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Thread: Triage a possible short

  1. #1
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    Triage a possible short

    I have two Teensy 3.2. They both are (intended to be) soldered the same way with connections on the back side GND and VUSB pads, on the back side below the micro-USB plug. The third wire connection is soldered into pin hole 2. They both have the same code on them and I am testing with the exact same USB wire and WS2811 strip. When plugged into my Mac's usb port and not under load they both register 5V across the pads. One of them is able to run the installed program to control and illuminate a WS2811 strip, while the other is not. Interestingly the Teensy that does not light the LEDs properly only registers 0.58V when the the lights are plugged in. Does this mean there is likely a short somewhere in the Teensy? Is there anything I can do?

  2. #2
    Senior Member+ Frank B's Avatar
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    Has the not working Teensy 5V when the LEDs are NOT plugged in?

  3. #3
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    Yes. Let me be more precise by giving you voltage values.
    The circuit is MacBook Pro usb-C port connected to USB-C/USB adaptor connected to USB-A to USB-microB cable plugged into Teensy 3.2 soldered to JST 3 pin connected to WS2811.

    With the good Teensy:
    I disconnect the WS2811but leave the rest of the circuit connected. Voltage across VUSB to Ground is 5.20V, Reconnect the WS2811 LED strip and the voltage is now 4.78V. The LEDs are illuminated.

    Repeating with the problem Teensy and only swapping the Teensy and the soldered on JST wire:
    I disconnect the WS2811but leave the rest of the circuit connected. Voltage across VUSB to Ground is 5.17V, Reconnect the WS2811 LED strip and the voltage is now 0.58V. The LEDs are NOT illuminated.
    Note that after this test the Teensey does not seem particularly hot, nor does the computer complain that the USB device is drawing too much current and has been automatically disconnected, which it has done in cases of an unintentional short.

    Since I am using all the same wires and components, I wonder if it is either the Teensy, the JST wire or my soldering.

  4. #4
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    As an additional test I wired up the Tutorial 2 example on a breadboard using the following code and was able to get it to light all 3 LEDs correctly (holding the red LED wire in contact with the soldered redPin = 2). So therefore pin 2 is able to send turn on and off.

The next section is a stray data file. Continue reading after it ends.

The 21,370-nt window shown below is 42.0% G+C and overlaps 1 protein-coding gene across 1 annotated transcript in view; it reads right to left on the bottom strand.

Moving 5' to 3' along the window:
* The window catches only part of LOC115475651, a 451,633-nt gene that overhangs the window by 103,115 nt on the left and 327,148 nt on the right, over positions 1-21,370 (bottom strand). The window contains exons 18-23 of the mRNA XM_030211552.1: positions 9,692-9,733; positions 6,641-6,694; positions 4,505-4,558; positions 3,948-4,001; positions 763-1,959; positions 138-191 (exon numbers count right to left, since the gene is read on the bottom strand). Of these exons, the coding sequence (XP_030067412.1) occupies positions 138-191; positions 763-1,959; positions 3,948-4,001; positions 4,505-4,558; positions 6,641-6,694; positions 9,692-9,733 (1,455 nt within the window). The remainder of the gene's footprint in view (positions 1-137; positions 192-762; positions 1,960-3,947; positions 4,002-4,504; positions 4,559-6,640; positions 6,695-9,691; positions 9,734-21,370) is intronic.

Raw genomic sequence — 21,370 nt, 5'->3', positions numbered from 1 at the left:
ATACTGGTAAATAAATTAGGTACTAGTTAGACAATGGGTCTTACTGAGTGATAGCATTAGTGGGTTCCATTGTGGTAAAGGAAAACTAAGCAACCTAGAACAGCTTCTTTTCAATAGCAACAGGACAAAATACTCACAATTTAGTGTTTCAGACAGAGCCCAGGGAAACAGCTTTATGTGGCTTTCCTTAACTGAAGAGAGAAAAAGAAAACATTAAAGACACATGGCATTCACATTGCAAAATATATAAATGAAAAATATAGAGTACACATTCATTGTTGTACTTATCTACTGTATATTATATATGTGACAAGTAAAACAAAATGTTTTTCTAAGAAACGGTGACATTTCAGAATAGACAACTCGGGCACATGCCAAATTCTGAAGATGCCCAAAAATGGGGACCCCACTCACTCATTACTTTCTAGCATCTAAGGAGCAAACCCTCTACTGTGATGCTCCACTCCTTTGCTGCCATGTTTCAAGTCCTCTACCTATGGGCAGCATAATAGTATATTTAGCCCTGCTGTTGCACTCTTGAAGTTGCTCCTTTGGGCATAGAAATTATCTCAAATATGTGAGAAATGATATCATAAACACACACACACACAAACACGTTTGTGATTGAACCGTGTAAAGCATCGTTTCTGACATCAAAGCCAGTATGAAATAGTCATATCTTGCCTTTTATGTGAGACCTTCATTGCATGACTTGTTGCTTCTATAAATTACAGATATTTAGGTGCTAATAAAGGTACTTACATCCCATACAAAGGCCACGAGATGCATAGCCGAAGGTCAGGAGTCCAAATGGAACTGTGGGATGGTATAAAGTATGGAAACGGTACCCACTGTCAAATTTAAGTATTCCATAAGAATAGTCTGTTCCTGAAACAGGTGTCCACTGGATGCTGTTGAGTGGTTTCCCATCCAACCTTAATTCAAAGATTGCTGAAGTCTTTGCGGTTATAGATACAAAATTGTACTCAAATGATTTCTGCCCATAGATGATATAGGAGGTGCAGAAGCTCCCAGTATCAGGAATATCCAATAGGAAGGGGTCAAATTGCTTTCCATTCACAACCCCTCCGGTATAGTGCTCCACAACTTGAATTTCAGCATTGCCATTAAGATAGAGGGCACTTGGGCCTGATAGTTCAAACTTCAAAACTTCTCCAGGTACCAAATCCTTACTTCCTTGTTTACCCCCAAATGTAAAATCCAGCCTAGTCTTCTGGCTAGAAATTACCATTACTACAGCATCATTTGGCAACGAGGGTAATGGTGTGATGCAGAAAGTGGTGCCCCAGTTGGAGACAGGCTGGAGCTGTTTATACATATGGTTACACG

int redPin = 2;
    int greenPin = 15;
    int bluePin = 22;

    // The setup() method runs once, when the sketch starts

    void setup() {
    // initialize the digitals pin as an outputs
    pinMode(redPin, OUTPUT);
    pinMode(greenPin, OUTPUT);
    pinMode(bluePin, OUTPUT);
    }

    // the loop() method runs over and over again,

    void loop()
    {
    digitalWrite(redPin, HIGH);
    delay(500);
    digitalWrite(greenPin, HIGH);
    delay(500);
    digitalWrite(bluePin, HIGH);
    delay(500);
    digitalWrite(redPin, LOW);
    delay(500);
    digitalWrite(greenPin, LOW);
    delay(500);
    digitalWrite(bluePin, LOW);
    delay(500);
    }

  5. #5
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    Yes, for the problematic Teensy:
    Without the LEDs, voltage across is 5.17V. With the LED strip, the voltage is now 0.58V. The LEDs are NOT illuminated.

  6. #6
    Senior Member PaulStoffregen's Avatar
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    Quote Originally Posted by BurnerBoard View Post
    I wonder if it is either the Teensy, the JST wire or my soldering.
    We could offer a better opinion if we could actually see this stuff... like with photos.

    Or maybe you could be more specific about what a "JST wire" really is? Maybe a link?

    Just a blind guess (literally blind - can't see), maybe it's one those little wires commonly sold for use on solderless breadboards, where the ends of little metal pins? Those wires have almost no copper inside. Some of them measure almost 1 ohm of resistance, if you have a good quality 4-wire resistance measurement on your multimeter. Definitely do not use that sort of wire for the power or ground connection to LEDs!

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